Dubai: The Abu Dhabi bourse’s main index closed 1.71 per cent higher on Monday as oil prices spiked after attacks on facilities in Saudi Arabia wiped millions of barrels of oil off the market.
Brent crude prices climbed 20 per cent at the open, the biggest percentage jump since Iraq’s invasion of Kuwait in 1990. Brent gave up some of these gains hours later, trading around the $65-mark, or nearly 9 per cent higher. Both the UAE’s main stocks indices gained.
The Abu Dhabi Securities Exchange (ADX) general index closed at 5,160.73, while the Dubai Financial Market (DFM) index inched up 0.29 per cent to 2,878.04. Most of the powerhouses in Abu Dhabi rose, with First Abu Dhabi Bank up 2 per cent, Abu Dhabi Commercial Bank up 2.92 per cent, and Etisalat rising 2.56 per cent.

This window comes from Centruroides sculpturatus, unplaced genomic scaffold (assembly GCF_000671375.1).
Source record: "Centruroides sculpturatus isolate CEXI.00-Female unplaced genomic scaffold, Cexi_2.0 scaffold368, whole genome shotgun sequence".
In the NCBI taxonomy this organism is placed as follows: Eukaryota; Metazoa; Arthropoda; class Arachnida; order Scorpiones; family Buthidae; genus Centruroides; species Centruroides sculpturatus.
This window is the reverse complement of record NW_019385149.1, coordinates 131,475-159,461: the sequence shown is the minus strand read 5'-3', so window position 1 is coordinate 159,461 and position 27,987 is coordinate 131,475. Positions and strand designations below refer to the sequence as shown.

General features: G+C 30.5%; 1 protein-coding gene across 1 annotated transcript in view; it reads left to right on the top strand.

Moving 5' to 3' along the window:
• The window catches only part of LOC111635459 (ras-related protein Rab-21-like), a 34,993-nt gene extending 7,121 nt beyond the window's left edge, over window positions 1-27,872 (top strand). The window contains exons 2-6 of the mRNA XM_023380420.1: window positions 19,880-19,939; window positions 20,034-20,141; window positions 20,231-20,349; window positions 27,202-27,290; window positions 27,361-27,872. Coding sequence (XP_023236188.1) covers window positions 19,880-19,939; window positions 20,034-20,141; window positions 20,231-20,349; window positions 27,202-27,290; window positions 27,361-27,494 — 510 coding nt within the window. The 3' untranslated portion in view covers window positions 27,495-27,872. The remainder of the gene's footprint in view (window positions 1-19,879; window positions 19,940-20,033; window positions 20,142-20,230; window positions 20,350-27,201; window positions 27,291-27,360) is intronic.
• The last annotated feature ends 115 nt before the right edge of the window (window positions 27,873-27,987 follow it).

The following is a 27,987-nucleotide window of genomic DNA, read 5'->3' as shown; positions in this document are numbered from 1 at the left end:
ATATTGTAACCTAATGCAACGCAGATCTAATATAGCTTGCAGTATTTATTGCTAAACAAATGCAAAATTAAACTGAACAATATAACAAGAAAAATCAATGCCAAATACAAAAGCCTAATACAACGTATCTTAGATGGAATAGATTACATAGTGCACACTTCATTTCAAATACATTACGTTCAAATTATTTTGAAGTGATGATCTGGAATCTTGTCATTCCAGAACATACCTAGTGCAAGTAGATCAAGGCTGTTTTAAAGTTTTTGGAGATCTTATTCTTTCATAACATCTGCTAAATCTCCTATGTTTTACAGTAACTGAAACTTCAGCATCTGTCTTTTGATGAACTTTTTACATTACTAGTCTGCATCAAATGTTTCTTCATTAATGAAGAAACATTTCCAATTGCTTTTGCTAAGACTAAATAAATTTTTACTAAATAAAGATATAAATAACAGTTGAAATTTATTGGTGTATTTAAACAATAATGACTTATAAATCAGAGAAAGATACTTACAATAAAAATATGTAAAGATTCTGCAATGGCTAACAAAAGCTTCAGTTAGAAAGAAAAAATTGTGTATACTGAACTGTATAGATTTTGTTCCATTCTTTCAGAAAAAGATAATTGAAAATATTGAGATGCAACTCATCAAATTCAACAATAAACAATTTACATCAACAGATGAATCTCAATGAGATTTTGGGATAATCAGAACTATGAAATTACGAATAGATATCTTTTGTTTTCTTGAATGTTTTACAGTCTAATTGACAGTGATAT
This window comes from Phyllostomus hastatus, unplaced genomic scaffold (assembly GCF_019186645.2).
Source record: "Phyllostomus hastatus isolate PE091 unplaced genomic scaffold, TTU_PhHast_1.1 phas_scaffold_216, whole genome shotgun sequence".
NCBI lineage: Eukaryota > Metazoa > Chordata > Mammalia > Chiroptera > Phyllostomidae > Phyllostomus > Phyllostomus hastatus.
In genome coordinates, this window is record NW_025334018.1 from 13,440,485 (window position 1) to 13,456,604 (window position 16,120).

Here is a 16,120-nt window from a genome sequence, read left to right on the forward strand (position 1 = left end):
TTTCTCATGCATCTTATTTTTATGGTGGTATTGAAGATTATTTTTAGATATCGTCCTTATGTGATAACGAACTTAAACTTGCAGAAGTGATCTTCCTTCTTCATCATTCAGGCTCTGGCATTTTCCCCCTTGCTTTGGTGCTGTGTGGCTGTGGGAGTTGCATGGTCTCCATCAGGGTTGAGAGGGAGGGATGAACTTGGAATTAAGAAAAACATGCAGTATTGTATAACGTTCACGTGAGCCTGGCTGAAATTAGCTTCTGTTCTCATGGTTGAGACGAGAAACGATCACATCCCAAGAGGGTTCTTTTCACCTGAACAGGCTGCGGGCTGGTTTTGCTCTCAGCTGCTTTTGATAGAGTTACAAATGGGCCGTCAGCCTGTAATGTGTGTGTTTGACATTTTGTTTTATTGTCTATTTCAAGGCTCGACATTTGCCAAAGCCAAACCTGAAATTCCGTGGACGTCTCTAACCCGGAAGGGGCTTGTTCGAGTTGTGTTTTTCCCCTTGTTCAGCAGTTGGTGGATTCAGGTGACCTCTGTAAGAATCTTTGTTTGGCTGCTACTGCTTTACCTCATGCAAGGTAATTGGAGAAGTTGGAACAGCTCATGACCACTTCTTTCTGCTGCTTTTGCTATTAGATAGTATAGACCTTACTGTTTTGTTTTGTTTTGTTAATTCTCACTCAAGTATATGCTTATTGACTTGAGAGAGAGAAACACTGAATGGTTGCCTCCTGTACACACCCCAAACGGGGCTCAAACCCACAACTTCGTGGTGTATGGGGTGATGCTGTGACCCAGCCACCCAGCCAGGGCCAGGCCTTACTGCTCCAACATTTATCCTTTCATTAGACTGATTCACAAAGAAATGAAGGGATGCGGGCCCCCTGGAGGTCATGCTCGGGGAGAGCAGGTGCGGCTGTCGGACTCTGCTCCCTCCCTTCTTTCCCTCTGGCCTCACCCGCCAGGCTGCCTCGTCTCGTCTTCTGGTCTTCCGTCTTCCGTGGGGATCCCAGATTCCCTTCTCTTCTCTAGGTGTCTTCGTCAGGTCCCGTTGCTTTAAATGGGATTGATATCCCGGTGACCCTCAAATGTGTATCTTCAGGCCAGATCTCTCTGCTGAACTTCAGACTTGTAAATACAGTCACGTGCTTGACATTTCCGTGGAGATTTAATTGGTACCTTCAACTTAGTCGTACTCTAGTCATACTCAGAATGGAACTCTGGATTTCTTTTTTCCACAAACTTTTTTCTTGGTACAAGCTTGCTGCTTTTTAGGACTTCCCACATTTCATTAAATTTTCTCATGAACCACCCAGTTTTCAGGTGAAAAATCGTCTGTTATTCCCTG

In Dubai, blue chips such as Emaar, Dubai Islamic Bank, and Emirates NBD moved by less than 1 per cent.
The drone attacks on Saudi oil facilities over the weekend caused panic among investors as they affected 5.7 million barrels of oil per day, or nearly 5 per cent of the world’s oil supply. They also saw the Tadawul index in Saudi Arabia fall by around 3 per cent at the open on Sunday, before ending 1 per cent lower. The Tadawul closed 1 per cent higher on Monday.
Charles-Henry Monchau, managing director of investment management at Al Mal Capital, said the attacks present “an enormous upside risk” to oil prices as production temporarily shuts down while repair works are carried.
“When it comes to the consequences of higher oil prices on GCC equity markets, the correlation is lower than it used to be,” he told Gulf News via email.
“Sustained higher oil prices can have positive consequences on fiscal spending but the positive effects can be offset by lower business sentiment if the rise of oil prices is accompanied by rising geopolitical risks in the region.”